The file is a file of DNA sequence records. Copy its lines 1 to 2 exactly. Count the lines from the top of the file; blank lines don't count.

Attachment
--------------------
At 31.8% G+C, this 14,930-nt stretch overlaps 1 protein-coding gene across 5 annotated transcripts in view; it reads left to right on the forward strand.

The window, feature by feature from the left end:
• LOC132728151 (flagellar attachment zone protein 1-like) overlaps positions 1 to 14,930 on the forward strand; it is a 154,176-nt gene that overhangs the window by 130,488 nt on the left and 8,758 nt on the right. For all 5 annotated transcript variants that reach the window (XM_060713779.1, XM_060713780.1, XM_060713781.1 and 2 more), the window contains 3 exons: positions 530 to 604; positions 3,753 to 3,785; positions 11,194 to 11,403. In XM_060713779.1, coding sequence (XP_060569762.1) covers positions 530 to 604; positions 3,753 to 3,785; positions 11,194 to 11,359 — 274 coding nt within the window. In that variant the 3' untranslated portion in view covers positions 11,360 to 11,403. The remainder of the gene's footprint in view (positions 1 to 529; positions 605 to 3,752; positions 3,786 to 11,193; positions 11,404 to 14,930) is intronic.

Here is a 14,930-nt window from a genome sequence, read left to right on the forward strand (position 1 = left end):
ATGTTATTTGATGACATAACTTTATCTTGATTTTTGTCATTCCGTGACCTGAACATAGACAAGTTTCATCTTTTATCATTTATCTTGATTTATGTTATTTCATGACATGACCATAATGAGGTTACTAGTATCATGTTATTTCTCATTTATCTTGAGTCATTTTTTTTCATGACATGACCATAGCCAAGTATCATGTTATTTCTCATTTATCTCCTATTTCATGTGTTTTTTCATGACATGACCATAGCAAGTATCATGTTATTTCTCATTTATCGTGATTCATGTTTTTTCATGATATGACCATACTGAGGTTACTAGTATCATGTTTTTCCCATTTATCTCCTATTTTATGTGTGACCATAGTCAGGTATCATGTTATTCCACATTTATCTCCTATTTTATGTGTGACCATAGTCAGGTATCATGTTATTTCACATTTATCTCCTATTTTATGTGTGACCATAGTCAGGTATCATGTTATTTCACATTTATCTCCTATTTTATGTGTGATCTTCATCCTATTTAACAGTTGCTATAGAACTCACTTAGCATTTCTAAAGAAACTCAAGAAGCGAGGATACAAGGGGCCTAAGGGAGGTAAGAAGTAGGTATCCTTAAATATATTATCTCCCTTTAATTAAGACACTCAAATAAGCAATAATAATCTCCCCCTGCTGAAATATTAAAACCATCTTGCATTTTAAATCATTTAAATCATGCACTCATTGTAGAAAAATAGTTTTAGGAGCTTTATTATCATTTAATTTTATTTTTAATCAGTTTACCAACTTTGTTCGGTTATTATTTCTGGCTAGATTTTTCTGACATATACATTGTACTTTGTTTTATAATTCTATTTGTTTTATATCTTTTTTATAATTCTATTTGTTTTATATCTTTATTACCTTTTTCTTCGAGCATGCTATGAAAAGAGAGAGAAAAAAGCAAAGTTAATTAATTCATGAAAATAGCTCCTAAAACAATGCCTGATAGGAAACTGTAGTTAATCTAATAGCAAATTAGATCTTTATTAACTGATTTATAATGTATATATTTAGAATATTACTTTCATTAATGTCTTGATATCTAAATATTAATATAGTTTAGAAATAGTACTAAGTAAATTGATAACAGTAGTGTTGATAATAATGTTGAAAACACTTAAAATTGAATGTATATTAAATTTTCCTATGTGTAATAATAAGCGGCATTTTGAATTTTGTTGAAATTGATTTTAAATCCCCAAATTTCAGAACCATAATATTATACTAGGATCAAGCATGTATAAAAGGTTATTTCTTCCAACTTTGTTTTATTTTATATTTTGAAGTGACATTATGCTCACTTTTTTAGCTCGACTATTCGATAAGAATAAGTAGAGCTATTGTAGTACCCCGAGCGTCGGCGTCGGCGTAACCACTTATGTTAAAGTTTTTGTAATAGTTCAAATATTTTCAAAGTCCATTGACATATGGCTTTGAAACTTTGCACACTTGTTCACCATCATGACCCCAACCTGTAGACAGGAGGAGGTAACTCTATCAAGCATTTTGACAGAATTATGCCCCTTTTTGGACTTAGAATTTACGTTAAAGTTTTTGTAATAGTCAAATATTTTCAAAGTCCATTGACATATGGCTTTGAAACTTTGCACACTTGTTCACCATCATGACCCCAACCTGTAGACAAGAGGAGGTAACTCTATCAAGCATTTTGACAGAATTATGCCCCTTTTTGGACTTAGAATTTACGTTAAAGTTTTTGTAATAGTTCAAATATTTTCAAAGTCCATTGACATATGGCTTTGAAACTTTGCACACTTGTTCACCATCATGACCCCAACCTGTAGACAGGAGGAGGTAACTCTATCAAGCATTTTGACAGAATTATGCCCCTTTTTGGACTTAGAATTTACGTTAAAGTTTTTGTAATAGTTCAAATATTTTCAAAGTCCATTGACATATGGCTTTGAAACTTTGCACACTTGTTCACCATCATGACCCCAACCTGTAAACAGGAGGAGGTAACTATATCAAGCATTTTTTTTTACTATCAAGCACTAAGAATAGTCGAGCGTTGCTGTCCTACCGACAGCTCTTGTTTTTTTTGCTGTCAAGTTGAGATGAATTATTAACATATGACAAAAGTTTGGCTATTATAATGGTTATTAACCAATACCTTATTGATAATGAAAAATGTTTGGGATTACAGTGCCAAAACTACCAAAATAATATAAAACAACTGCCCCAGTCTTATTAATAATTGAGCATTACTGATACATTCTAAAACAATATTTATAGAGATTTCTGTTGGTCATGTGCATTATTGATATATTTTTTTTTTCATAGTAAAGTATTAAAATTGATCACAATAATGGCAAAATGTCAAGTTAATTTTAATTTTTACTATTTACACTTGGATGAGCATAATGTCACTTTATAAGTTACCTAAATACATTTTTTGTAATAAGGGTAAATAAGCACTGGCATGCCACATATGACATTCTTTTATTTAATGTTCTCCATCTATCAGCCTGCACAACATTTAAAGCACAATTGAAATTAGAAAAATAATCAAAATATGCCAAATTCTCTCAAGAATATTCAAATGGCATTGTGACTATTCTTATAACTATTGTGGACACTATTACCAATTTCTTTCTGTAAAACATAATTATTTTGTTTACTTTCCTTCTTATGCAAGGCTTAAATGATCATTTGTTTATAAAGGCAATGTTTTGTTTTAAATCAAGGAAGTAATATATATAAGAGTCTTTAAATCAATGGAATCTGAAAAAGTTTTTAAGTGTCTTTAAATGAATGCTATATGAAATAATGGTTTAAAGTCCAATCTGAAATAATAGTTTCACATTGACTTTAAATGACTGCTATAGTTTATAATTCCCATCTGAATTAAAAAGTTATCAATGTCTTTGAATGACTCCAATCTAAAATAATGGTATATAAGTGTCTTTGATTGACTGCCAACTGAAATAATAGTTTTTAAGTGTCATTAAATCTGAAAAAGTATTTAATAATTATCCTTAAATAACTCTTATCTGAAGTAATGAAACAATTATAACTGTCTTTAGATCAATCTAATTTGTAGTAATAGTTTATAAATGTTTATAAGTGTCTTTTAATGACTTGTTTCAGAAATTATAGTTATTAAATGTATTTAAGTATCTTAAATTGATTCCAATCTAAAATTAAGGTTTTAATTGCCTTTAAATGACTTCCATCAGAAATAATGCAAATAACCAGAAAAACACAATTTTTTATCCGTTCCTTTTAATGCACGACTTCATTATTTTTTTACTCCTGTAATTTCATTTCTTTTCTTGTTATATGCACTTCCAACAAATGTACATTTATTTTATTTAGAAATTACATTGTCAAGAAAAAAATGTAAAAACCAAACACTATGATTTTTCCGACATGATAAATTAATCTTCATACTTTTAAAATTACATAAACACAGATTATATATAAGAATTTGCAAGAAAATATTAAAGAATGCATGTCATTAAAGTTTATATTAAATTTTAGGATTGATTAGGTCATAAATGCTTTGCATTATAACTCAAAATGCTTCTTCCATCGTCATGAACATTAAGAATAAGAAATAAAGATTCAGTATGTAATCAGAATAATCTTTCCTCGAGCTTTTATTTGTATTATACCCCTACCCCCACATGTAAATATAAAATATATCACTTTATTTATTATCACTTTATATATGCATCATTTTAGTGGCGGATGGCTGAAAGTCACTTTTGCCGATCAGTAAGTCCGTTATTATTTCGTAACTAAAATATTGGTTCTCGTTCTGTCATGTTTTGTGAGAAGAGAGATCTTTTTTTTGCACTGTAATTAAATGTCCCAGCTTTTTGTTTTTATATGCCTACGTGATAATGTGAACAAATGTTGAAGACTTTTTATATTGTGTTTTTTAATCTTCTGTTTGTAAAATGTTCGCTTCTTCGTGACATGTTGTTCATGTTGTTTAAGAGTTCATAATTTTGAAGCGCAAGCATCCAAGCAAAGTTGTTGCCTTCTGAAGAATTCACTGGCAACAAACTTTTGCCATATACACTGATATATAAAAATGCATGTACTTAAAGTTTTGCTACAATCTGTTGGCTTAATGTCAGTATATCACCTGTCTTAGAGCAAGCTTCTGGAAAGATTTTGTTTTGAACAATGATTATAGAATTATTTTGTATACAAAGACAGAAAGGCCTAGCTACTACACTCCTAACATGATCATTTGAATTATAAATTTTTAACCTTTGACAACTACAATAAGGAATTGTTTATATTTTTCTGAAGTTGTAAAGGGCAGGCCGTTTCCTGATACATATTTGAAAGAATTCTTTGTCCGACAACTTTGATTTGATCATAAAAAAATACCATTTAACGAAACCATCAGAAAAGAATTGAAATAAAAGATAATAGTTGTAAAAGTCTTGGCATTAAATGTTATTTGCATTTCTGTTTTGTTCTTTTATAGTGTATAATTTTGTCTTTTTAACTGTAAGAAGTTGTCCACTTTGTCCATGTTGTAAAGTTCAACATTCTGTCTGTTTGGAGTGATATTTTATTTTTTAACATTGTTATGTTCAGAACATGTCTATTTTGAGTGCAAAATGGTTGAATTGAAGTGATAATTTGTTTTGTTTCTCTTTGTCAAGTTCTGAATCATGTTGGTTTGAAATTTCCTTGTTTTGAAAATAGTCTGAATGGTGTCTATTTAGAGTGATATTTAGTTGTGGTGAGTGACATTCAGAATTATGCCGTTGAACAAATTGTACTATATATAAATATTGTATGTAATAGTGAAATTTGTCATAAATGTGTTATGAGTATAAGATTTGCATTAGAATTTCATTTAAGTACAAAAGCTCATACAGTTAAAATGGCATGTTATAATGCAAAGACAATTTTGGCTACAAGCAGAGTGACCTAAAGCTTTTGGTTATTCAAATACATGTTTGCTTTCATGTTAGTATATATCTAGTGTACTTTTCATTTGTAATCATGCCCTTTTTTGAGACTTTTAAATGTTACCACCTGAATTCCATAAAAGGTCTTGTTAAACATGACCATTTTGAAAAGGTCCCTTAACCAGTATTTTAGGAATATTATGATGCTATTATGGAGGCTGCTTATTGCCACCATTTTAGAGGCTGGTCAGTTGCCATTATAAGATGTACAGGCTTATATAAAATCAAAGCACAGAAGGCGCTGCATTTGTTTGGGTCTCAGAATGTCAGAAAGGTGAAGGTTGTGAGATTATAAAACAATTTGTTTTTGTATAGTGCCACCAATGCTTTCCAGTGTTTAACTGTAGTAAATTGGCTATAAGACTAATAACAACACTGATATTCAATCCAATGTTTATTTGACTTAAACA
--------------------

At 31.8% G+C, this 14,930-nt stretch overlaps 1 protein-coding gene across 5 annotated transcripts in view; it reads left to right on the forward strand.

The window, feature by feature from the left end: